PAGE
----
In the beginning, the Christian Pascha was the occasion for the remembrance of the entire work of redemption, with a special reference to the Cross and the Resurrection. By the second century the churches of Asia Minor had come to observe Pascha on the 14 of Nisan, the day on which the Lord was crucified, while all the other churches observed Pascha on the Sunday after the 14 of Nisan, emphasizing the resurrection. These two ways of computing the date of Pascha gave rise to the Paschal controversies of the second century. At the beginning of the third century, these disputes were settled in favor of the Sunday observance of Pascha. However, difficulties with inadequate calendars continued to plague the local churches, until the issue was finally resolved by the First Ecumenical Synod of Nicea in 325 A.D. The Fathers of the Synod decreed that henceforth Pascha was to be celebrated on the first Sunday, after the first full moon of the spring equinox. The Synod, also, determined that the date would be calculated in accordance with the Alexandrian calendar. The Orthodox Church continues to maintain this order.

In the early Church, according to local custom, the celebration of Pascha was preceded by a one or two day fast. In a letter written to Pope Victor regarding the Paschal disputes, St. Irenaios (+ ca. 200) makes mention of the fasting practices that were being observed in his time by various local churches. He wrote,

"for the controversy is not only concerning the day, but also concerning the very manner of the fast. For some think that they should fast one day, others two, yet others more; some moreover, count their day as consisting of forty hours day and night. And this variety in its observance has not originated in our time; but long before in that of our ancestors."

It is clear from this testimony that fasting had become an integral element of the Paschal observance from the apostolic period. It probably came about as a result of the words of the Lord,

"can the wedding guests mourn as long as the bridegroom is with them? The days will come, when the bridegroom is taken away from them, and then they will fast" (Matt. 9:15).

The Paschal fast, mournful in nature, came to honor the Bridegroom of the Church, who was taken away, crucified, and buried.

The original one or two day fast was expanded by many local churches to include the whole week before Pascha. This process began in the third century. During the course of the fourth century the week long fast had become a universal practice, and the week itself came to be known as "Holy and Great" (Agia kai Megali Evthomas).

The one week fast was increased still further by another development: the formation of the forty day period of the Great Fast or Lent (Agia kai Megali Tessarakosti). Lent represents the maximum expansion of the paschal fast. Though linked to the six day fast of the Great Week, the Lenten fast is separate and distinct from it.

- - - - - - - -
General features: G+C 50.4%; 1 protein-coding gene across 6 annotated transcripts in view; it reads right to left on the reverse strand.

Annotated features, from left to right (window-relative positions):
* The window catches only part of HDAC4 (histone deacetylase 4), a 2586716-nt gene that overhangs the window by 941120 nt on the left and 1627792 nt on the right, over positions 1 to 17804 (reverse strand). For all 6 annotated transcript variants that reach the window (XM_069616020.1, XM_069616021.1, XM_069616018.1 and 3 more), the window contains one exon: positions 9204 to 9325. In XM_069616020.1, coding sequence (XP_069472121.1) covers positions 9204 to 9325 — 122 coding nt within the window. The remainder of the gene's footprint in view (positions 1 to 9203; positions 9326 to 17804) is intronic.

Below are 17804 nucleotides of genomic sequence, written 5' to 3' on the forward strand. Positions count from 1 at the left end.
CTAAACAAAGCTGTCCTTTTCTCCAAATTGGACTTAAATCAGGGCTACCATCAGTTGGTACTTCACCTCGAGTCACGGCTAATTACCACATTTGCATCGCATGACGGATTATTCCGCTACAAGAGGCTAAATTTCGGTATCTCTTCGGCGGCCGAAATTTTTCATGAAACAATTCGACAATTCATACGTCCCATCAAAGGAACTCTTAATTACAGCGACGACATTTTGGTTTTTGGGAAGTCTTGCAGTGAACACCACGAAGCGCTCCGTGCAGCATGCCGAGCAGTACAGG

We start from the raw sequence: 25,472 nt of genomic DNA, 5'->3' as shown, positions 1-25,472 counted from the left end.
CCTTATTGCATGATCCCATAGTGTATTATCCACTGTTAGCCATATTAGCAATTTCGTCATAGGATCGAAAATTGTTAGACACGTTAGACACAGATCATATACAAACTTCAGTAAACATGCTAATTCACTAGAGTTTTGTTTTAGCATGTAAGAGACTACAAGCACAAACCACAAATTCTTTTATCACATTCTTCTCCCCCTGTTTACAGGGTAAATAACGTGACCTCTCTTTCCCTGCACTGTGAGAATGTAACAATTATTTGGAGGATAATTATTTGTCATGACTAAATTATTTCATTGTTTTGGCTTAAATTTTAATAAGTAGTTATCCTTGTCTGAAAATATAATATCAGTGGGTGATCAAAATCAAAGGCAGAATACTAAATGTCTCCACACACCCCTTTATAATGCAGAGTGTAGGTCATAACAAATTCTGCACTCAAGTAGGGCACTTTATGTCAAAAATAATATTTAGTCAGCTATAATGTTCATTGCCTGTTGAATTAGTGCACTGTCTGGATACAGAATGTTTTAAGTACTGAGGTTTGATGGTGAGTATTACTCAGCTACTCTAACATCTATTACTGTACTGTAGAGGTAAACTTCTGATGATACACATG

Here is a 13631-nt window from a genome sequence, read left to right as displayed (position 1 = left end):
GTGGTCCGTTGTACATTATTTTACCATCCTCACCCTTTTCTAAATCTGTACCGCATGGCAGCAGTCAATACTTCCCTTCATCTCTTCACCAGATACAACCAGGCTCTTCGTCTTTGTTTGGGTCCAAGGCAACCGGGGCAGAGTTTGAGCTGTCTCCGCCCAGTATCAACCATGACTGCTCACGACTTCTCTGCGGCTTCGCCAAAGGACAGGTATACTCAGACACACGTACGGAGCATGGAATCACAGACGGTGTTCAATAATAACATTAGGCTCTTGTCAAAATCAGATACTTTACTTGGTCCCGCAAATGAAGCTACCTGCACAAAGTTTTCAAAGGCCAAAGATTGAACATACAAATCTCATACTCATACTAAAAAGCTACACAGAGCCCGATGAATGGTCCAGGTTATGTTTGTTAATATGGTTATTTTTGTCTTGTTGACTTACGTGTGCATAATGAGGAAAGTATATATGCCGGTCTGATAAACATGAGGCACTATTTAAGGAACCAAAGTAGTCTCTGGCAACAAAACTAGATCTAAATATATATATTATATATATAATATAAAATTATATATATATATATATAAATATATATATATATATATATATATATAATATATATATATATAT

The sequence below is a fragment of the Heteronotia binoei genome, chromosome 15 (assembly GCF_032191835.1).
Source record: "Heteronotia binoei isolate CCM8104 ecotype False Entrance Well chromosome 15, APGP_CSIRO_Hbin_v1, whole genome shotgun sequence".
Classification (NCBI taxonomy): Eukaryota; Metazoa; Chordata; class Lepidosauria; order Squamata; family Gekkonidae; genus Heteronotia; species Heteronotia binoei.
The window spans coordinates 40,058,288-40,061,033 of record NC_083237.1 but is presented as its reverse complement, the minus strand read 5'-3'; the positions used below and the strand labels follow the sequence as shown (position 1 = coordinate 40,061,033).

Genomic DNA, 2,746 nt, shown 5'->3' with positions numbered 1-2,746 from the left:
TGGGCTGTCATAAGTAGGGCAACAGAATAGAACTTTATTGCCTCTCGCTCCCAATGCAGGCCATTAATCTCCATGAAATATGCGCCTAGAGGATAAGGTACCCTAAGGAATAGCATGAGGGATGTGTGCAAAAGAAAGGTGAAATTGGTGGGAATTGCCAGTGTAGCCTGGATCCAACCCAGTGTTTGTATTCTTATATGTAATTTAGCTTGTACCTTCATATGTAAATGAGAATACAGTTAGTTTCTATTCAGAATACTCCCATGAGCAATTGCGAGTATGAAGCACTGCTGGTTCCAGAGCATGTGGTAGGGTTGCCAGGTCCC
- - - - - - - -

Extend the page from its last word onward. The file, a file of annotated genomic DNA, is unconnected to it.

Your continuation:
The celebrations of the Great Week developed gradually and in stages. The chronology of the sacred events of the serial aspects of the passion and the resurrection, as recorded in the Gospel of John, would effect the development of the last three days of the Week (Thursday, Friday and Saturday); while the sayings of the Lord and the events in His life immediately preceding the passion, as recorded in the Synoptic Gospels, would effect the development of the first three days of the Week (Monday, Tuesday and Wednesday). In a subsequent development, the chronology of events pertaining to the raising of Lazaros and the triumphant entry of Jesus into Jerusalem, according to the Gospel of John, would bring about the configuration of a two day festival (the Saturday of Lazaros and the Sunday of Palms) immediately preceding the Great Week. These two festal days anticipate the joy and the victory of the resurrection, and bridge the Great Fast with the Great Week.

The single liturgical event commemorating Christ's death and resurrection expanded very early "as a result of a more historically oriented approach and a more representational type of presentation" of the Paschal mystery. Each aspect of the mystery was broken down, emphasized ritually, and assigned to the day of the week in which it had occurred.

Thus Great Week was born. The crucifixion, burial and resurrection of Christ, together with the event of the Mystical Supper, constituted the very heart and center of the Great Week. The solemn celebration of these events began on Thursday evening and ended on the early dawn of Sunday. During the course of the fourth century a process was set in motion by which the solemnities of the Week would be further enhanced and elaborated.—Rev. Alciviadis C. Calivas, Th.D From the Greek Orthodox Archodiocese of America